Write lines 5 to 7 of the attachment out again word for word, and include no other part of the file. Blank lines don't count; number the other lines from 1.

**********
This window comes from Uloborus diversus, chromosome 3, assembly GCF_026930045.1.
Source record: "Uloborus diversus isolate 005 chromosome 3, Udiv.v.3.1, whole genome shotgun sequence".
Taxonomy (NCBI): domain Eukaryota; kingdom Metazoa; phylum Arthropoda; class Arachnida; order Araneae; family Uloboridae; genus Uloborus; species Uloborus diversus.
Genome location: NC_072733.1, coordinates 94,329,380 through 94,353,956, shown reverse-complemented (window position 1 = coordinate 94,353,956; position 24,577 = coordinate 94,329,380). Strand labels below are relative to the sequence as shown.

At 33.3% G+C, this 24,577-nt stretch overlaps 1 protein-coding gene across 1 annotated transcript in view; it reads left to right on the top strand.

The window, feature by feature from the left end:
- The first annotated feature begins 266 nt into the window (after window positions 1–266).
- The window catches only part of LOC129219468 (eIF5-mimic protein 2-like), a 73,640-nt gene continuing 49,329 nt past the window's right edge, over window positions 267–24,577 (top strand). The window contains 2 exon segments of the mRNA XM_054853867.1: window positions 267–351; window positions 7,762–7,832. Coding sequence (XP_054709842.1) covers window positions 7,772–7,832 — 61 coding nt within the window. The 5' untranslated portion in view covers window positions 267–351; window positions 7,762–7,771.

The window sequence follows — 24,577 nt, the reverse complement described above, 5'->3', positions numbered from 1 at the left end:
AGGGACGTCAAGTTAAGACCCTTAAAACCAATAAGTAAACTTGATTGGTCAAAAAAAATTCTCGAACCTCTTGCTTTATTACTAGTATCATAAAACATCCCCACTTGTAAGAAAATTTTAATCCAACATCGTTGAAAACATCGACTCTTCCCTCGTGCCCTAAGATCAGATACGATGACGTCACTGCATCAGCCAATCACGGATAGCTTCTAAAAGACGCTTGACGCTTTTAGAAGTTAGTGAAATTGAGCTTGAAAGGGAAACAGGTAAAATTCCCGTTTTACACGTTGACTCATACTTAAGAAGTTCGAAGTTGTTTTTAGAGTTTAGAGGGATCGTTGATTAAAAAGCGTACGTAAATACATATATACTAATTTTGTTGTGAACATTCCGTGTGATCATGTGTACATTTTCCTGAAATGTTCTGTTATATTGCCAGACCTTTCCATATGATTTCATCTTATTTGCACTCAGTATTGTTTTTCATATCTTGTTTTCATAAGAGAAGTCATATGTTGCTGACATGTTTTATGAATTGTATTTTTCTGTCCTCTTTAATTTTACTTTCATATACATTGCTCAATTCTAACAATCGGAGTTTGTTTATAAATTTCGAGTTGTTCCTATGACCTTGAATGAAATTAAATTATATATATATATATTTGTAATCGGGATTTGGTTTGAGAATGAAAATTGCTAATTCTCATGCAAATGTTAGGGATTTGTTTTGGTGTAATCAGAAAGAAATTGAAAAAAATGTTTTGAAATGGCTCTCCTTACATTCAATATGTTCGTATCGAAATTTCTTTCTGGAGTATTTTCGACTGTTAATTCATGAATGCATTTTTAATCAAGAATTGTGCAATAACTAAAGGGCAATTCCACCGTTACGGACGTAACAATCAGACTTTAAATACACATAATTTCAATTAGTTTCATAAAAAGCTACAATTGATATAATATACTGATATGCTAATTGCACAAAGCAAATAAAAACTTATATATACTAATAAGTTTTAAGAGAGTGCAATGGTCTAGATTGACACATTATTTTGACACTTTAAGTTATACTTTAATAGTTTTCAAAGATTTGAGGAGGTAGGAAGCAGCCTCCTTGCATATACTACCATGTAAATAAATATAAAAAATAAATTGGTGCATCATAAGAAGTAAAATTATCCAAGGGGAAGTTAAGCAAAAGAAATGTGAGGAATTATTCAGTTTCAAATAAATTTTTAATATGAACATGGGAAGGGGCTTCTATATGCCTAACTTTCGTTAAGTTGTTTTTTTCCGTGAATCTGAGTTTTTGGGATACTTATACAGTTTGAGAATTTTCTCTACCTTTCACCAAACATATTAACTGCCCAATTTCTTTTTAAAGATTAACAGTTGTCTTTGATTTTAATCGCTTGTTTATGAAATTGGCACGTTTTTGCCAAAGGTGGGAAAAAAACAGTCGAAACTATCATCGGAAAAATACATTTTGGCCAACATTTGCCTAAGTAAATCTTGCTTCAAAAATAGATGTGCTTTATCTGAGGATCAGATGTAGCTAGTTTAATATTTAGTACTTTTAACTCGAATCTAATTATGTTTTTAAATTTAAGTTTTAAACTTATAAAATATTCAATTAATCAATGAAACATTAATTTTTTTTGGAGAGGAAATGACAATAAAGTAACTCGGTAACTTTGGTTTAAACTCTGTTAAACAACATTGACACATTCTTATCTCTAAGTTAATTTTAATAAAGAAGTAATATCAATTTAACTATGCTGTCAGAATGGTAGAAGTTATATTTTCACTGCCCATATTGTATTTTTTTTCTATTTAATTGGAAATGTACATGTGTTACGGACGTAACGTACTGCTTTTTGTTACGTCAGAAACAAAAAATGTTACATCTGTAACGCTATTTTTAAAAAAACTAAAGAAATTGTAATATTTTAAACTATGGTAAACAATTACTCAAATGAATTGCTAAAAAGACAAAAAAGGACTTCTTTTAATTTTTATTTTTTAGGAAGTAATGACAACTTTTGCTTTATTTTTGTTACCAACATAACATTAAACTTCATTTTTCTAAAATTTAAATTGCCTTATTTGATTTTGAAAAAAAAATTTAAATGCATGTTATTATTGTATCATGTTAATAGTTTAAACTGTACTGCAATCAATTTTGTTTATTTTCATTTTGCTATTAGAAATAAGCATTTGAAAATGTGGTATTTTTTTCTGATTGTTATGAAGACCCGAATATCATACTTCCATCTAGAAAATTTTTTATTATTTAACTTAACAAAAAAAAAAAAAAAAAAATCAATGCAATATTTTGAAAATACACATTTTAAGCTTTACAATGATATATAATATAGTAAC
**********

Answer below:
At 33.3% G+C, this 24,577-nt stretch overlaps 1 protein-coding gene across 1 annotated transcript in view; it reads left to right on the top strand.

The window, feature by feature from the left end:
- The first annotated feature begins 266 nt into the window (after window positions 1–266).